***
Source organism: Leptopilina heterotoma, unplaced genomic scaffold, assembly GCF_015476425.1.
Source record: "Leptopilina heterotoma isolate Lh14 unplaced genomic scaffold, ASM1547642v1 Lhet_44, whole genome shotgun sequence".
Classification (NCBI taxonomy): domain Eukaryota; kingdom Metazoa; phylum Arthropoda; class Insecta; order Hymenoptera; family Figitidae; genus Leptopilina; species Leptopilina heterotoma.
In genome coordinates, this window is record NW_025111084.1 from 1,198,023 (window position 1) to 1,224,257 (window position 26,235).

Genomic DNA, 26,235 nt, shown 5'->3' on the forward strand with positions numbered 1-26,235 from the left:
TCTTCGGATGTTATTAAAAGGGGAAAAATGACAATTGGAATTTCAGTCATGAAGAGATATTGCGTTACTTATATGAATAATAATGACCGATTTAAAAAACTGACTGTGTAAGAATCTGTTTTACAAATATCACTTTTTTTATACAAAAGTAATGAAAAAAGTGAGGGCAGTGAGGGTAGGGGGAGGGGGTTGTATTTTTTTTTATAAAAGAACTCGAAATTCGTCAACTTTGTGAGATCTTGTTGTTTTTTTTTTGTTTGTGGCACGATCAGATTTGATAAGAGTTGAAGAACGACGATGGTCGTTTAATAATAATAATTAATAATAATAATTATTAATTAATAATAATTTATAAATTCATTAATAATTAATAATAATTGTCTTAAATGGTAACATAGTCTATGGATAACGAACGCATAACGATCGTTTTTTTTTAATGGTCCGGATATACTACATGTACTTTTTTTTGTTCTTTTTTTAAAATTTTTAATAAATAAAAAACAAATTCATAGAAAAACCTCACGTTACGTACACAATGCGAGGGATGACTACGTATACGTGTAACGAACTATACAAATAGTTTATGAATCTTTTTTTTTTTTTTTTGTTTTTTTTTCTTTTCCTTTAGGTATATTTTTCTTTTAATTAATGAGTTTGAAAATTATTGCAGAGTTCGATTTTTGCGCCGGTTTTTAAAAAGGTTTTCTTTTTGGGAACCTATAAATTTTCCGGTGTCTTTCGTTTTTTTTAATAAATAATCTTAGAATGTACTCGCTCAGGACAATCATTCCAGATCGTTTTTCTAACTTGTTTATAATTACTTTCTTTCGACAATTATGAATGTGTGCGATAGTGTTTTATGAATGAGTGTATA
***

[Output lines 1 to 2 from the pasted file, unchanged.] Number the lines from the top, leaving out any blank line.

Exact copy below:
Source organism: Leptopilina heterotoma, unplaced genomic scaffold, assembly GCF_015476425.1.
Source record: "Leptopilina heterotoma isolate Lh14 unplaced genomic scaffold, ASM1547642v1 Lhet_44, whole genome shotgun sequence".